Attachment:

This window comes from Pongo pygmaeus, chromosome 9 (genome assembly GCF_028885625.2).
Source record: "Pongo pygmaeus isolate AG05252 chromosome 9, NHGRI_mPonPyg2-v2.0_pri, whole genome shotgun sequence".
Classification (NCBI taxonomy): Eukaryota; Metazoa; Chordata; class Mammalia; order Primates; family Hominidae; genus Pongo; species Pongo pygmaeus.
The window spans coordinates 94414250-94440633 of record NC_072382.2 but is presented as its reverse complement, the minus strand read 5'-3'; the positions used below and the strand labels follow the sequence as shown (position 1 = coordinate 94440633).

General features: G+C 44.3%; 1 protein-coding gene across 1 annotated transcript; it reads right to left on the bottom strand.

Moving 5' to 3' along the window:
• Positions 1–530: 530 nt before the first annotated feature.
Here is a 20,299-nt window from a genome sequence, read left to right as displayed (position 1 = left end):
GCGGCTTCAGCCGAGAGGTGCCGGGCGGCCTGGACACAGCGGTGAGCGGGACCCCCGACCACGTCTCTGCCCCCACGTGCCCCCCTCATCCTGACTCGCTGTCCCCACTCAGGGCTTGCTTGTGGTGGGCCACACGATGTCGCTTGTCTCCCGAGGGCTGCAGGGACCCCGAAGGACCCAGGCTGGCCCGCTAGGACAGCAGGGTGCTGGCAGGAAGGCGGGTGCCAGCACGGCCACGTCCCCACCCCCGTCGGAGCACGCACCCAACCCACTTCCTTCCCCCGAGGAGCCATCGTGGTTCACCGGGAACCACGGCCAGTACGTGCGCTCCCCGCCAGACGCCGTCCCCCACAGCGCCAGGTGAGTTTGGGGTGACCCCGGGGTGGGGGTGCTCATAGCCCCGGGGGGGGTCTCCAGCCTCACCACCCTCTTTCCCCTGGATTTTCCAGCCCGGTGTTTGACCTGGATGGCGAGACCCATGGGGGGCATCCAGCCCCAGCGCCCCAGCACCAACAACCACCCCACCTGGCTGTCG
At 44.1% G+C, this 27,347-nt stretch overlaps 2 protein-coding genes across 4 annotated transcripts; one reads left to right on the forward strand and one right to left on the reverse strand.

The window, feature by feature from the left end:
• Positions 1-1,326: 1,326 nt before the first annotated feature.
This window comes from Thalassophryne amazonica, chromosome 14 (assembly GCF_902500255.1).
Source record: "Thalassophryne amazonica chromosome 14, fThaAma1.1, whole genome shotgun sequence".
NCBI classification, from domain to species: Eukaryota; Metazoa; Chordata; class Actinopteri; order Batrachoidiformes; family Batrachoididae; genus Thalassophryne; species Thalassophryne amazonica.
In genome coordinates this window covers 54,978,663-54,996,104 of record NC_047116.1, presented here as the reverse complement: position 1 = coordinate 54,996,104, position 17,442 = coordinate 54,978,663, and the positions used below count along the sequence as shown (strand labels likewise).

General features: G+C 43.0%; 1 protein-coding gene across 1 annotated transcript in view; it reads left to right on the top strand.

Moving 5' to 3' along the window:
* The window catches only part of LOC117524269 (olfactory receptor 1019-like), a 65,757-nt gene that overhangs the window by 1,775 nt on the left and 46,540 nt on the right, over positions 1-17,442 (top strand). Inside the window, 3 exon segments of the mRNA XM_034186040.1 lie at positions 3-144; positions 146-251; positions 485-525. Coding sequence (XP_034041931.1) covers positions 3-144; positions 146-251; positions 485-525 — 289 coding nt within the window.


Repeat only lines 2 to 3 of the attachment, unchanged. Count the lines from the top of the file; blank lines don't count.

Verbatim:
Source record: "Pongo pygmaeus isolate AG05252 chromosome 9, NHGRI_mPonPyg2-v2.0_pri, whole genome shotgun sequence".
Classification (NCBI taxonomy): Eukaryota; Metazoa; Chordata; class Mammalia; order Primates; family Hominidae; genus Pongo; species Pongo pygmaeus.